Newbuilt or Retrofit


Wind-Assisted Ship is a vessel with one or two wing sails to complement the main engine to reduce fuel consumption and emissions. It is a way to:
⇒ Prolong the life-time of existing vessels through retrofit
⇒ Make a newbuilt vessel future proof
⇒ Get compliant with climate legislation, such as CII
⇒ Test wind propulsion in a smaller scale
⇒ Test new fuels since it enables smaller fuel tanks

However, it is not just to put a piece of steel and composites on deck and expect it to deliver huge savings. The Oceanbird team, consisting of Naval Architects, PhD´s and experts in propellors, automation, aerodynamics etc, would never suggest to install a wing sail if it didn’t meant a real reduction of fuel consumption.

Step 1


Selecting the vessel

First step is selecting an appropriate vessel in the existing fleet or the newbuilding program. A bigger vessel means more stability, and we also look at average speed and age. The wing sail can be moved and used on another vessel after re-cycling, but you might not want to do extensive steel strengthening in the hull if re-cycling is just a few years away. On the other hand, it can be a way to avoid stranded assets by keeping an older vessel in operation instead of sending it to re-cycling too soon. If a vessel has an upcoming dry-docking, that could be a good opportunity to install a wind-assisted propulsion system.

Analyzing the route

Oceanbird´s performance analytics team investigate the wind conditions along the route. They look into the wind speed and direction, and then make a diagram to visualize the conditions for that specific route. It could be a good idea to dedicate a vessel with wind propulsion to a favorable route, but it can also work in a global system.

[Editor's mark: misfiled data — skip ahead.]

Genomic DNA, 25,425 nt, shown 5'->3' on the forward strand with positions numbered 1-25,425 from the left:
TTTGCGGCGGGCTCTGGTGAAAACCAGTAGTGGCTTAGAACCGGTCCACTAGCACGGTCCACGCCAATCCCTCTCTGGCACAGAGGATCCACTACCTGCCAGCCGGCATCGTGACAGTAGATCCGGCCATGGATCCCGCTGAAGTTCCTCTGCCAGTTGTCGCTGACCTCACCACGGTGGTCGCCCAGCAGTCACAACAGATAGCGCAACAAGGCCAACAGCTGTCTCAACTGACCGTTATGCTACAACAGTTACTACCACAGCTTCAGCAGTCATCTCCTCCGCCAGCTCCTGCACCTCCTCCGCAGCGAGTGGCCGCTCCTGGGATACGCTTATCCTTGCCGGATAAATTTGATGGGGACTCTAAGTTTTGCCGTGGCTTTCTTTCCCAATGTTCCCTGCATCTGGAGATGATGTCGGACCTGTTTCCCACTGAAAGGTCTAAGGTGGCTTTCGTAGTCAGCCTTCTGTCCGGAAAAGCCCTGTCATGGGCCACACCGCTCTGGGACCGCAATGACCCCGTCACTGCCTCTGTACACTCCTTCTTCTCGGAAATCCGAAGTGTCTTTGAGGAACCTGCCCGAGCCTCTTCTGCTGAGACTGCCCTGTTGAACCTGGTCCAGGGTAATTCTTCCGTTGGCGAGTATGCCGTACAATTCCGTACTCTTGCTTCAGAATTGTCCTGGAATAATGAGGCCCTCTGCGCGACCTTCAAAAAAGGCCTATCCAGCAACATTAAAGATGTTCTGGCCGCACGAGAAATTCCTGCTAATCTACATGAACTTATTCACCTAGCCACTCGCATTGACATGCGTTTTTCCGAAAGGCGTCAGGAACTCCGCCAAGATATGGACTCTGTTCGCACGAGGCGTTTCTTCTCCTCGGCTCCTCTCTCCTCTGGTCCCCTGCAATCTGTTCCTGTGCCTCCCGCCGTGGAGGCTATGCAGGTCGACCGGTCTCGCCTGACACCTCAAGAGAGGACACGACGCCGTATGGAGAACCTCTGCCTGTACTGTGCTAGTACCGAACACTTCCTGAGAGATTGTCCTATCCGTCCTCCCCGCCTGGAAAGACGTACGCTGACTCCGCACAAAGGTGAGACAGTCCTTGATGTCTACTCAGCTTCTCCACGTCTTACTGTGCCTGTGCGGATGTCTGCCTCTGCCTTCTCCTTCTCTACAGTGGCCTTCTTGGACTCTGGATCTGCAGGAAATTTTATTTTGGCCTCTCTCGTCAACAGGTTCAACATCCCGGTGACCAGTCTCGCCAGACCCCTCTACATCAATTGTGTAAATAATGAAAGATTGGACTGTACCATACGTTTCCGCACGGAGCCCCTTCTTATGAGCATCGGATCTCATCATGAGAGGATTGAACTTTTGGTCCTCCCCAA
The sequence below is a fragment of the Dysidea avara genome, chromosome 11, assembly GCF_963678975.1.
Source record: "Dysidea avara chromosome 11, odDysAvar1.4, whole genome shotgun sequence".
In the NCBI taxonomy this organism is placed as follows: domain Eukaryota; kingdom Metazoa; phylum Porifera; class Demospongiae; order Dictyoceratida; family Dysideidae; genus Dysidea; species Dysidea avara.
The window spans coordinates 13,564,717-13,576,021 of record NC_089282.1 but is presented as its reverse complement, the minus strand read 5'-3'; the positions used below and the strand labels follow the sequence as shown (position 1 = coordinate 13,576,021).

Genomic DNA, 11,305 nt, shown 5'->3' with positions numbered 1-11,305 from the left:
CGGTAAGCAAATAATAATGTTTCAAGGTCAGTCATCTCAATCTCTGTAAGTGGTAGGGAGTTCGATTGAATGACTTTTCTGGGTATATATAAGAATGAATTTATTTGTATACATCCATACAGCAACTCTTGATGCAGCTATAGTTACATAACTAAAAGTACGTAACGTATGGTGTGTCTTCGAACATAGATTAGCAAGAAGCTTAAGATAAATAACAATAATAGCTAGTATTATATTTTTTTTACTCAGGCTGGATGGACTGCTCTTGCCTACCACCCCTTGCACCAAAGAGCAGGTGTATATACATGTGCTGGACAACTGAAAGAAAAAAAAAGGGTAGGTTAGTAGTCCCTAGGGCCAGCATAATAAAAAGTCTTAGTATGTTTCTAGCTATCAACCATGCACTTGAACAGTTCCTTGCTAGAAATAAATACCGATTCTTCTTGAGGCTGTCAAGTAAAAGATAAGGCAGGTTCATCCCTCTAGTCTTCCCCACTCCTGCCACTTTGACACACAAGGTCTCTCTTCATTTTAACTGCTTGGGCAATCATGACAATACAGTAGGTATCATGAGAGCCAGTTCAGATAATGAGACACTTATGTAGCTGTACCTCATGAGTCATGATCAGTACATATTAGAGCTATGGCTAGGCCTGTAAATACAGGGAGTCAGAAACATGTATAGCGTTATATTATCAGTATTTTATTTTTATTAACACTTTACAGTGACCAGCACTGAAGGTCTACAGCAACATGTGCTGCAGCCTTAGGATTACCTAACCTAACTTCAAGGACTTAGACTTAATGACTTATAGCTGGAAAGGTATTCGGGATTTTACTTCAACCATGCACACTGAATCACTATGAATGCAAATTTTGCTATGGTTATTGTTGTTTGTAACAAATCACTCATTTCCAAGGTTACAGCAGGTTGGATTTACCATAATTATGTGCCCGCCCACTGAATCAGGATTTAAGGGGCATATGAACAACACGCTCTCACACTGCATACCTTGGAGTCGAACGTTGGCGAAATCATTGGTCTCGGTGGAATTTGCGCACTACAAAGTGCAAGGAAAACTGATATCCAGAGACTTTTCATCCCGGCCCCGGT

Step 2


If the ship owner decides to proceed after getting the conclusions from the screening and the potential savings, it´s time for pre-study. The study is based on the ship owner´s requirements, but normally we look at stability, performance, systems onboard and how a wing sail would affect machinery propulsion system. In short: it is about predicting how the vessel will behave with a wing sail onboard.

After the pre-study, the ship owner receives an estimated ROI (return on investment), a business case and a clear recommendation if they should proceed or not.

Step 3


When all boxes has been checked and we are entering the process of ordering a wind propulsion unit, Oceanbird makes an integration suggestion in collaboration with the ship owner, design house and classification society. Once the design has been approved by all stakeholders, the wing sail production begins.

Step 4

Vessel modification & wing installation

For retrofitting an existing vessel, it is often necessary with hull strengthening measures to prepare the vessel for the wing sail. This is performed by the shipyard, with site supervision from Oceanbird, and can be performed during docking. Newbuilt or Wind-Ready vessels can skip this part. The installation of the wind-propulsion unit can be installed at the yard or at larger ports.

Step 5

Commissioning & crew training

Last step is getting the system up and running, and of course making sure that the crew knows how to use it. One part of the crew training program will be carried out at the land-based prototype in Landskrona, Southern Sweden. The crew will be able to maneuver a full-scale wing sail and take part in bridge simulation training.

Installing the wing sail